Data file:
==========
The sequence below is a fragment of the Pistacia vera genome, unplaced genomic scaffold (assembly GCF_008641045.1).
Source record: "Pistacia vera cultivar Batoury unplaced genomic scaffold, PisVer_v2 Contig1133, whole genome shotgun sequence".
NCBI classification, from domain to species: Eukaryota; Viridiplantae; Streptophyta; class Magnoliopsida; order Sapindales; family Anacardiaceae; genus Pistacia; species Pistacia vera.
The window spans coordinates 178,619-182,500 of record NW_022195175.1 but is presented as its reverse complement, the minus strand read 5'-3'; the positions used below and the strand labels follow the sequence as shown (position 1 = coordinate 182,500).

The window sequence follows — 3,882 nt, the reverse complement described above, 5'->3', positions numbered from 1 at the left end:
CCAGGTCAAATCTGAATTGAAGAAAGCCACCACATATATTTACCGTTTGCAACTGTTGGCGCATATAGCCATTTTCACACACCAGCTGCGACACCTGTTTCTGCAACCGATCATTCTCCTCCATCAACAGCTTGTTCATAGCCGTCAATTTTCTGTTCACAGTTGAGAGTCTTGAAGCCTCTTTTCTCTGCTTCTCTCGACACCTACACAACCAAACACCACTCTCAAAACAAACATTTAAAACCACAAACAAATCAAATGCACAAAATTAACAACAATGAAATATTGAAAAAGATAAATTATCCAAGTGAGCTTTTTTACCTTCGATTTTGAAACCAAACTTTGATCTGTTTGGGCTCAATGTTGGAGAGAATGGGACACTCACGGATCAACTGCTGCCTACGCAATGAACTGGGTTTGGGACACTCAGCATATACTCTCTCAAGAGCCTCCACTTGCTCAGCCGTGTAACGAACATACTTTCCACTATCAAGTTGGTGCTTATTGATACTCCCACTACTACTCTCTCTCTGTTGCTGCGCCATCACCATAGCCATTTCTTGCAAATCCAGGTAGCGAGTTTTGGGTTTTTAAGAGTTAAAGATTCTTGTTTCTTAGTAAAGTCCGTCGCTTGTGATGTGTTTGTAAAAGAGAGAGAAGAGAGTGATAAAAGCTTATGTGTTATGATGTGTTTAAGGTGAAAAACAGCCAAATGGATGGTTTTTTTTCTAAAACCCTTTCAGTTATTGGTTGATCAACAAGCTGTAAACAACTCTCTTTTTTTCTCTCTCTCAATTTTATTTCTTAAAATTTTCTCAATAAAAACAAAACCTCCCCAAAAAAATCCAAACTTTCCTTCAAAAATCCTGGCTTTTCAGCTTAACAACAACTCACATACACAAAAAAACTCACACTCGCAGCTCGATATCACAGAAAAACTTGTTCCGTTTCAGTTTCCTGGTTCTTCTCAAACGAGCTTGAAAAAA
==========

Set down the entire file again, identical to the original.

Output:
The sequence below is a fragment of the Pistacia vera genome, unplaced genomic scaffold (assembly GCF_008641045.1).
Source record: "Pistacia vera cultivar Batoury unplaced genomic scaffold, PisVer_v2 Contig1133, whole genome shotgun sequence".
NCBI classification, from domain to species: Eukaryota; Viridiplantae; Streptophyta; class Magnoliopsida; order Sapindales; family Anacardiaceae; genus Pistacia; species Pistacia vera.
The window spans coordinates 178,619-182,500 of record NW_022195175.1 but is presented as its reverse complement, the minus strand read 5'-3'; the positions used below and the strand labels follow the sequence as shown (position 1 = coordinate 182,500).

The window sequence follows — 3,882 nt, the reverse complement described above, 5'->3', positions numbered from 1 at the left end:
CCAGGTCAAATCTGAATTGAAGAAAGCCACCACATATATTTACCGTTTGCAACTGTTGGCGCATATAGCCATTTTCACACACCAGCTGCGACACCTGTTTCTGCAACCGATCATTCTCCTCCATCAACAGCTTGTTCATAGCCGTCAATTTTCTGTTCACAGTTGAGAGTCTTGAAGCCTCTTTTCTCTGCTTCTCTCGACACCTACACAACCAAACACCACTCTCAAAACAAACATTTAAAACCACAAACAAATCAAATGCACAAAATTAACAACAATGAAATATTGAAAAAGATAAATTATCCAAGTGAGCTTTTTTACCTTCGATTTTGAAACCAAACTTTGATCTGTTTGGGCTCAATGTTGGAGAGAATGGGACACTCACGGATCAACTGCTGCCTACGCAATGAACTGGGTTTGGGACACTCAGCATATACTCTCTCAAGAGCCTCCACTTGCTCAGCCGTGTAACGAACATACTTTCCACTATCAAGTTGGTGCTTATTGATACTCCCACTACTACTCTCTCTCTGTTGCTGCGCCATCACCATAGCCATTTCTTGCAAATCCAGGTAGCGAGTTTTGGGTTTTTAAGAGTTAAAGATTCTTGTTTCTTAGTAAAGTCCGTCGCTTGTGATGTGTTTGTAAAAGAGAGAGAAGAGAGTGATAAAAGCTTATGTGTTATGATGTGTTTAAGGTGAAAAACAGCCAAATGGATGGTTTTTTTTCTAAAACCCTTTCAGTTATTGGTTGATCAACAAGCTGTAAACAACTCTCTTTTTTTCTCTCTCTCAATTTTATTTCTTAAAATTTTCTCAATAAAAACAAAACCTCCCCAAAAAAATCCAAACTTTCCTTCAAAAATCCTGGCTTTTCAGCTTAACAACAACTCACATACACAAAAAAACTCACACTCGCAGCTCGATATCACAGAAAAACTTGTTCCGTTTCAGTTTCCTGGTTCTTCTCAAACGAGCTTGAAAAAA